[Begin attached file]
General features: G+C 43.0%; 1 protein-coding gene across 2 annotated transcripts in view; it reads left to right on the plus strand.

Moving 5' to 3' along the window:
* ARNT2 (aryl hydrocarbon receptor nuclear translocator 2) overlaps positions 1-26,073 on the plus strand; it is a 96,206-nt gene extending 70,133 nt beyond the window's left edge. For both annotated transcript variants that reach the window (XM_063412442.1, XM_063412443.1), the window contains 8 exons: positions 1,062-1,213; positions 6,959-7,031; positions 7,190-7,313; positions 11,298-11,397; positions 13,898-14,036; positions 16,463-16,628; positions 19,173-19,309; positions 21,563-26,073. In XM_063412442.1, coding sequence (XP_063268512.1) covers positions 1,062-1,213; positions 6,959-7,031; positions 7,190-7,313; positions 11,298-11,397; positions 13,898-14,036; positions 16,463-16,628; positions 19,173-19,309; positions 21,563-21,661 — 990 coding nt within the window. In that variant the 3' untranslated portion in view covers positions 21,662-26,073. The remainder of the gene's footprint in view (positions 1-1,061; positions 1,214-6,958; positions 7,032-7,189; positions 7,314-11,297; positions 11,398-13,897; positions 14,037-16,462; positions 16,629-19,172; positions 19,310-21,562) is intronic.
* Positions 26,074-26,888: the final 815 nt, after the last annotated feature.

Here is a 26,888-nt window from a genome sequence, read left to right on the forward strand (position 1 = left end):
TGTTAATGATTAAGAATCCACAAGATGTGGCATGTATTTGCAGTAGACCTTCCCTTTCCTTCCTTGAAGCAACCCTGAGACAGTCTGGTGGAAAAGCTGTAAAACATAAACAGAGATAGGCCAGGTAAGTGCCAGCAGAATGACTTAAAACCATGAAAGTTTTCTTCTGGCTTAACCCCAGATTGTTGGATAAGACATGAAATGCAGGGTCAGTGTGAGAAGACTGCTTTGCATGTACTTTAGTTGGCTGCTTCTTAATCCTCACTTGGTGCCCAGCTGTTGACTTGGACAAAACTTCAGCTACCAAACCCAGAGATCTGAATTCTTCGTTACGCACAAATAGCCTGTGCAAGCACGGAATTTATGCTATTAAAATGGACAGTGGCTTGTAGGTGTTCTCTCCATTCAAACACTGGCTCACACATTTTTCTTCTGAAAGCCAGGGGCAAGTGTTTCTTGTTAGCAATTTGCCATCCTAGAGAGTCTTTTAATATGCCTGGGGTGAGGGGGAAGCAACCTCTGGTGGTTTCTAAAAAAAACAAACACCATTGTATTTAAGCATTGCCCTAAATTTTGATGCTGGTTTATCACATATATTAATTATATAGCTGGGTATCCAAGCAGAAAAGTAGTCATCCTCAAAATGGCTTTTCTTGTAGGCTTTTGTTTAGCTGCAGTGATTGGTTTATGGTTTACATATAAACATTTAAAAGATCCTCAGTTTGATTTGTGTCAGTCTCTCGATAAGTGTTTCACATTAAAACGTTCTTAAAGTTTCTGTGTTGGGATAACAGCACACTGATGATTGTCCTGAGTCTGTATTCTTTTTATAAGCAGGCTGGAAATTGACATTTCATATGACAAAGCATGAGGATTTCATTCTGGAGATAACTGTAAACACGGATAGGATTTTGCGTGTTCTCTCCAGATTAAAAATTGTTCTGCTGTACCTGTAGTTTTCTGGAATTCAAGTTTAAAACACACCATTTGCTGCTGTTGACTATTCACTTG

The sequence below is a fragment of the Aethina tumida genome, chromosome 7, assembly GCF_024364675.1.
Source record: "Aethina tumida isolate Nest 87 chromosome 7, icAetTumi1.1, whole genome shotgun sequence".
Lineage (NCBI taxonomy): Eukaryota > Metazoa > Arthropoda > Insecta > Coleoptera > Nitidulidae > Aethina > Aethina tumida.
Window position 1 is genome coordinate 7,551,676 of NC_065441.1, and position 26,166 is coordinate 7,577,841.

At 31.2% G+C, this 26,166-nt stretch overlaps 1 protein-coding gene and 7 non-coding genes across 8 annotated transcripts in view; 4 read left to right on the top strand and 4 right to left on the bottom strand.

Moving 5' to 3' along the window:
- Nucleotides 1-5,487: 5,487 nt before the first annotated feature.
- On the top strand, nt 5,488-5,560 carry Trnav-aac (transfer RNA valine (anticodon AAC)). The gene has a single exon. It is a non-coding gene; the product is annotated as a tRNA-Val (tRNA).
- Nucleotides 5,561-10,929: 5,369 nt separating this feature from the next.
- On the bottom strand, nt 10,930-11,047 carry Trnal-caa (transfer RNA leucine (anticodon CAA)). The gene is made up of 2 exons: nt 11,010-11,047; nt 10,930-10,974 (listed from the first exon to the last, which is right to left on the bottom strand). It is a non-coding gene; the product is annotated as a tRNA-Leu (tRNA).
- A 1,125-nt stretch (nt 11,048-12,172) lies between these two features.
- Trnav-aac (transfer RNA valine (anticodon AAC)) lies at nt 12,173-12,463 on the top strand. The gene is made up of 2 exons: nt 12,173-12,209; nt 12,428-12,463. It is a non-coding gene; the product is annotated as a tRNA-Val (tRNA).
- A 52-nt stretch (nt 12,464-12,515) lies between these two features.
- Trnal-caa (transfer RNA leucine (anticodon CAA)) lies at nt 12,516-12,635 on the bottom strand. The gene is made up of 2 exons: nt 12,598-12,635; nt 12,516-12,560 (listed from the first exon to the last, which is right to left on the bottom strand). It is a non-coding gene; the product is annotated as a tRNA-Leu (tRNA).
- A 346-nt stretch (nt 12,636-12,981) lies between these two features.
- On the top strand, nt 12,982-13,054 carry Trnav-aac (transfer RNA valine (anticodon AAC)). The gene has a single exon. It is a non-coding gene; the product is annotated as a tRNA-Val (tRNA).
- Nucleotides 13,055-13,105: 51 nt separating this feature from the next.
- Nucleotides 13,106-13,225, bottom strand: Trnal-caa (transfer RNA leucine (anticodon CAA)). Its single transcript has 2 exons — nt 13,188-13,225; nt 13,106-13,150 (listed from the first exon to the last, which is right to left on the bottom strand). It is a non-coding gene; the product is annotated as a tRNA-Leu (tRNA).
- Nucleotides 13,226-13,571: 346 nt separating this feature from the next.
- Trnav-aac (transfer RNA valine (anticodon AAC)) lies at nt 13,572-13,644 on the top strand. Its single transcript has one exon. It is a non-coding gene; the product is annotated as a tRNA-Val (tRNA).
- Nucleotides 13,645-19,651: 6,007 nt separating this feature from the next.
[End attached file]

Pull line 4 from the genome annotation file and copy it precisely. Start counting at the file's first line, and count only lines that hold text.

* Positions 26,074-26,888: the final 815 nt, after the last annotated feature.